CPLR R. 3212 Motion for summary judgment.
(a) Time; kind of action.
Matt Lerner, author of New York Civil Law, recently posted about a case about to be argued before the Court of Appeals. The decision being appealed is Crawford v Liz Claiborne, Inc., 45 AD3d 284 (App. Div., 1st). Mr. Lerner gives us the context:
In Crawford, the
parties entered into a scheduling order in New York County. The
outside deadline to file summary judgment motions was pursuant to the
local rules. The local rules provide that movants have an outside
deadline of 60 days after the filing of the note of issue, rather than
the 120-day deadline.The defendant unfortunately
overlooked the local rules and, upon realizing the oversight, served
and filed its summary judgment motion a few days after the 60-day
deadline. The trial court considered the motion, even though the
motion was beyond the 60-day deadline, and dismissed the complaint.
The Appellate Division, First Department reversed the Decision and Order, holding that an oversight regarding the court rules did not constitute "good cause" under Brill and CPLR 3212. Justice Tom and Williams dissented.
Court of Appeals will address whether this type of oversight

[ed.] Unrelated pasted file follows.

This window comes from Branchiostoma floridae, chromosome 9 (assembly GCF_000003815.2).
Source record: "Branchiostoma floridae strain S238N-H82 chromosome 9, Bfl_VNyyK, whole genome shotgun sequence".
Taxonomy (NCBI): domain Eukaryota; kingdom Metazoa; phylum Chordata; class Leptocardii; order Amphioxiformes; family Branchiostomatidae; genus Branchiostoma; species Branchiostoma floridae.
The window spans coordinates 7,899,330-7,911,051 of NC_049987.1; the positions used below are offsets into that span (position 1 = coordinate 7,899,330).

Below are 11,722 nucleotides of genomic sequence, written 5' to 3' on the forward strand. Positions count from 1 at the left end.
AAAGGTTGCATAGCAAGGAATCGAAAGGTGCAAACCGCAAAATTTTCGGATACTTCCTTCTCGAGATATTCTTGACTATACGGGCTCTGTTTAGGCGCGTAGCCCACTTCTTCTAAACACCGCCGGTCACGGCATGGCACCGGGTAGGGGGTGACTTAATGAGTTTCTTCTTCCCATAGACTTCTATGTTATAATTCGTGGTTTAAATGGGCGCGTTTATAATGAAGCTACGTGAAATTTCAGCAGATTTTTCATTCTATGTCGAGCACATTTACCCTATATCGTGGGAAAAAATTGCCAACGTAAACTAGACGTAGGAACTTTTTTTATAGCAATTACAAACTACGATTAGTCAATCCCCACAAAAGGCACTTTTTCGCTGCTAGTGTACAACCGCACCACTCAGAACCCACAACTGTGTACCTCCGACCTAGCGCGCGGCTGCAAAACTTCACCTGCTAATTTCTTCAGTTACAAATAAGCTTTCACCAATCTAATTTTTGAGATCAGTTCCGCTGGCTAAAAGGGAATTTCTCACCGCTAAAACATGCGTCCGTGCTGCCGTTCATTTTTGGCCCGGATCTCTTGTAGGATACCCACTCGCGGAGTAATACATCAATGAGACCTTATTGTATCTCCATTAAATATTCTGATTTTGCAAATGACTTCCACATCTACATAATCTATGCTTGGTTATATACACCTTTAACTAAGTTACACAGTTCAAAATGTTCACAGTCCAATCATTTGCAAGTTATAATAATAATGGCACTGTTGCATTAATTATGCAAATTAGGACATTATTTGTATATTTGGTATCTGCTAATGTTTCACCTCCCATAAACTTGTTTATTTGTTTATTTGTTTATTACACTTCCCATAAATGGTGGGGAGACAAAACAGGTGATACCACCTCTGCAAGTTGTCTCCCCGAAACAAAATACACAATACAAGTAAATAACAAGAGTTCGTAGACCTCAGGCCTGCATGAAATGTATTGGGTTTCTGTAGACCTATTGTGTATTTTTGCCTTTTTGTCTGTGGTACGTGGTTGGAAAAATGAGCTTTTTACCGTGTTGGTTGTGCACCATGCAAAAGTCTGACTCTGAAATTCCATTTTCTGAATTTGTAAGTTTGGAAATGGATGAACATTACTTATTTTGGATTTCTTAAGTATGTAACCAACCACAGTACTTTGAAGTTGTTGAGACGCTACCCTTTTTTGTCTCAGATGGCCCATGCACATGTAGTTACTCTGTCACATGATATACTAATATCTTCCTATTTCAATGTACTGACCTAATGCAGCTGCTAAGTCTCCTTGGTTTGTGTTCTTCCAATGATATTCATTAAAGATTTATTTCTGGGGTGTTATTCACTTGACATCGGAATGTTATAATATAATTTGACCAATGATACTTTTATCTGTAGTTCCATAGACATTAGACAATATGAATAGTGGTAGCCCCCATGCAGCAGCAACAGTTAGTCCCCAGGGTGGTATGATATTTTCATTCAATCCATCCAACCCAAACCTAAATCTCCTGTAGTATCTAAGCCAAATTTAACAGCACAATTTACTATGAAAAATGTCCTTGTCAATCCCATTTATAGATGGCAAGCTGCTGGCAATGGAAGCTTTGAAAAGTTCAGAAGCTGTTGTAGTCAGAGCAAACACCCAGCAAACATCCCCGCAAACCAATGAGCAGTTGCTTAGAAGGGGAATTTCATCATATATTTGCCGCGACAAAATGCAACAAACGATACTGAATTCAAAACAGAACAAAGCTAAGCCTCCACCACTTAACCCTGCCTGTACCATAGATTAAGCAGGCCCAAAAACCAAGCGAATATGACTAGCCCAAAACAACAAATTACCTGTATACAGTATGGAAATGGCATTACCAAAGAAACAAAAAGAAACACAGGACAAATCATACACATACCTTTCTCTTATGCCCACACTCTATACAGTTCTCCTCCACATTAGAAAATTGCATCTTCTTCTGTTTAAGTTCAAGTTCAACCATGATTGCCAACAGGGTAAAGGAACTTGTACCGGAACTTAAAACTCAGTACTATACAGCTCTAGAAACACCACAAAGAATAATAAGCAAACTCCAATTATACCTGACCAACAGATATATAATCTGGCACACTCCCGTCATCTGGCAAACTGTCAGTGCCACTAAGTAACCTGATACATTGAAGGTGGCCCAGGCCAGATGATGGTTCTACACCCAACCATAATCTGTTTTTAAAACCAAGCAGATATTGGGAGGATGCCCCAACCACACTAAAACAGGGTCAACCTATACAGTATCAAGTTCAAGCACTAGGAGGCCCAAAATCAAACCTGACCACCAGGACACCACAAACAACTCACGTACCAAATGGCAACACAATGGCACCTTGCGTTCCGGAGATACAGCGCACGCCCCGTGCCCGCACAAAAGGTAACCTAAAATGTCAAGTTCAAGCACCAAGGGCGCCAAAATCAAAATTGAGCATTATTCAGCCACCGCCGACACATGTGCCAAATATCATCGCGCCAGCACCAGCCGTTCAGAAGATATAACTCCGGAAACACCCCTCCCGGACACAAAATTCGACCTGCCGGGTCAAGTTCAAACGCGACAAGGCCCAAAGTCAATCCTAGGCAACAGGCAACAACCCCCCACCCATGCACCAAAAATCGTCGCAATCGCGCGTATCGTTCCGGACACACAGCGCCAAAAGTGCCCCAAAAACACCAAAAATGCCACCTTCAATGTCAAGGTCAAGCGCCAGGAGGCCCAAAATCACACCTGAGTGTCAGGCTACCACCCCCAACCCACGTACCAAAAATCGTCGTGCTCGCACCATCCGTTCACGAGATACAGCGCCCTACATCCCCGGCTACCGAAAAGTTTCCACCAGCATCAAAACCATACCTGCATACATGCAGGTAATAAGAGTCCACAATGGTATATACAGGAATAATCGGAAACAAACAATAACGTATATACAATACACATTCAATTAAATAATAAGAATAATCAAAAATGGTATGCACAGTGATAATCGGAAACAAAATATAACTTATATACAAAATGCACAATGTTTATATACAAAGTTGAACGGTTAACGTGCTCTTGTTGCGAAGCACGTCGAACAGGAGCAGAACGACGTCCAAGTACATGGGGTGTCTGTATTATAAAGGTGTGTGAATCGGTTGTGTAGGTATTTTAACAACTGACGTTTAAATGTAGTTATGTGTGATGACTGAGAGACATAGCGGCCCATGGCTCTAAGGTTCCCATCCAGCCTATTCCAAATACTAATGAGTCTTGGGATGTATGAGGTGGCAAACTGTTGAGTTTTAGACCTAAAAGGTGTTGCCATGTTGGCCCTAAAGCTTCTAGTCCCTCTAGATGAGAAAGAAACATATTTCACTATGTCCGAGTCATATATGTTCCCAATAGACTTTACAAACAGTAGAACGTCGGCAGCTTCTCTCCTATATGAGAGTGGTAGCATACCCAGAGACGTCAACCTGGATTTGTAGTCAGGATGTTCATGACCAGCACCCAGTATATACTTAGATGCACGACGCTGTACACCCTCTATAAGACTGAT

constitutes "good cause." New York Civil Law will keep you apprised of
the Court’s holding, which should be handed down in October.
Here is a brief excerpt of the Crawford decision::
At bottom, the principal issue on this appeal is whether good cause existed to allow Supreme
Court to consider a summary judgment motion that was untimely. In accord with the precedent
that we are required to follow, we conclude that good cause was lacking in this case. In so
holding, we certainly do not "take[ ] away the discretionary power of [a] trial court to excuse a de
minimis delay in [making a] summary judgment motion"; rather, we find that the de minimis
[*3]delay in this case was not satisfactorily explained
(Brill, 2 NY3d at 652 [" ‘good cause’ in CPLR 3212 (a) requires a showing of good cause
for the delay in making the motion—a satisfactory explanation for the
untimeliness—rather than simply permitting meritorious, nonprejudicial filings,
however tardy" (emphasis added)]; see Milano, 17 AD3d at 645 [summary
judgment motion made one day past deadline needed to be supported by good cause for the
delay]). Although we have every confidence that the IAS court would preside fairly and
impartially over the matter upon remand, plaintiff raises a reasonable concern about the
appearance of impartiality, and we accordingly direct that this matter be reassigned to another
Justice. In so doing, contrary to the unfortunate statements by the dissent, we neither "reproach"
nor "impugn[ ] the court’s impartiality"; nor, of course, does our mere disagreement with the IAS
court’s decision to consider the merits of the motion play any role in that direction. Finally,
contrary to the dissent, our concern about the appearance of impartiality is not founded upon
Supreme Court having decided a dispositive motion adversely to plaintiff.
There was a strong dissent.
CPLR R. 3212(a) is one of those little things that can turn into one of those big things if it’s overlooked or its importance underestimated.
Keep an eye on New York Civil Law for future developments. Don’t forget to check here as well.
All the bold is mine.